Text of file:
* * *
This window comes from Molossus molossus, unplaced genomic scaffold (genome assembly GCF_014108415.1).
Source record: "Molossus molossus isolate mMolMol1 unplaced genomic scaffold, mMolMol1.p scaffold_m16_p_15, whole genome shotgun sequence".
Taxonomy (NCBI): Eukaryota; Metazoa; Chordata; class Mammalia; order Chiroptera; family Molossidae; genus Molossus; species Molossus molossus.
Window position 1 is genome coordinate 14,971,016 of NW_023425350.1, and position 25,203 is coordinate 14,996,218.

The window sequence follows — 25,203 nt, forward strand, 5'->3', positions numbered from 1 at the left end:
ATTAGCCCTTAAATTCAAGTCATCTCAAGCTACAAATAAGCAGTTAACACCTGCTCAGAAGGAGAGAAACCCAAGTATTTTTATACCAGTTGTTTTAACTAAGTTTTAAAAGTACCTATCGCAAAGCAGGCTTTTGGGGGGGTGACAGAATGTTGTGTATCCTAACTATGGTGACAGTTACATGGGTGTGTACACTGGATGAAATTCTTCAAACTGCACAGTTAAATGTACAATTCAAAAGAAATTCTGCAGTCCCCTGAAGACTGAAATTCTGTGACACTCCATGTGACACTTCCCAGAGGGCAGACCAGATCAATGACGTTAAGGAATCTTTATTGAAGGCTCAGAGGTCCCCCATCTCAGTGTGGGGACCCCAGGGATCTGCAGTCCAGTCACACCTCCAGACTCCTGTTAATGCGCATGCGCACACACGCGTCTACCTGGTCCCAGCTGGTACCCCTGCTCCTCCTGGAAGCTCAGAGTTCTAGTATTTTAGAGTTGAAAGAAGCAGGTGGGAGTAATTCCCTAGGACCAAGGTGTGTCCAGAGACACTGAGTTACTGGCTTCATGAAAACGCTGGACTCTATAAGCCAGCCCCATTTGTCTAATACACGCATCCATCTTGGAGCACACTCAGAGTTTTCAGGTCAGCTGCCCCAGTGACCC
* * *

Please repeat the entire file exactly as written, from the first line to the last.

This window comes from Molossus molossus, unplaced genomic scaffold (genome assembly GCF_014108415.1).
Source record: "Molossus molossus isolate mMolMol1 unplaced genomic scaffold, mMolMol1.p scaffold_m16_p_15, whole genome shotgun sequence".
Taxonomy (NCBI): Eukaryota; Metazoa; Chordata; class Mammalia; order Chiroptera; family Molossidae; genus Molossus; species Molossus molossus.
Window position 1 is genome coordinate 14,971,016 of NW_023425350.1, and position 25,203 is coordinate 14,996,218.

The window sequence follows — 25,203 nt, forward strand, 5'->3', positions numbered from 1 at the left end:
ATTAGCCCTTAAATTCAAGTCATCTCAAGCTACAAATAAGCAGTTAACACCTGCTCAGAAGGAGAGAAACCCAAGTATTTTTATACCAGTTGTTTTAACTAAGTTTTAAAAGTACCTATCGCAAAGCAGGCTTTTGGGGGGGTGACAGAATGTTGTGTATCCTAACTATGGTGACAGTTACATGGGTGTGTACACTGGATGAAATTCTTCAAACTGCACAGTTAAATGTACAATTCAAAAGAAATTCTGCAGTCCCCTGAAGACTGAAATTCTGTGACACTCCATGTGACACTTCCCAGAGGGCAGACCAGATCAATGACGTTAAGGAATCTTTATTGAAGGCTCAGAGGTCCCCCATCTCAGTGTGGGGACCCCAGGGATCTGCAGTCCAGTCACACCTCCAGACTCCTGTTAATGCGCATGCGCACACACGCGTCTACCTGGTCCCAGCTGGTACCCCTGCTCCTCCTGGAAGCTCAGAGTTCTAGTATTTTAGAGTTGAAAGAAGCAGGTGGGAGTAATTCCCTAGGACCAAGGTGTGTCCAGAGACACTGAGTTACTGGCTTCATGAAAACGCTGGACTCTATAAGCCAGCCCCATTTGTCTAATACACGCATCCATCTTGGAGCACACTCAGAGTTTTCAGGTCAGCTGCCCCAGTGACCC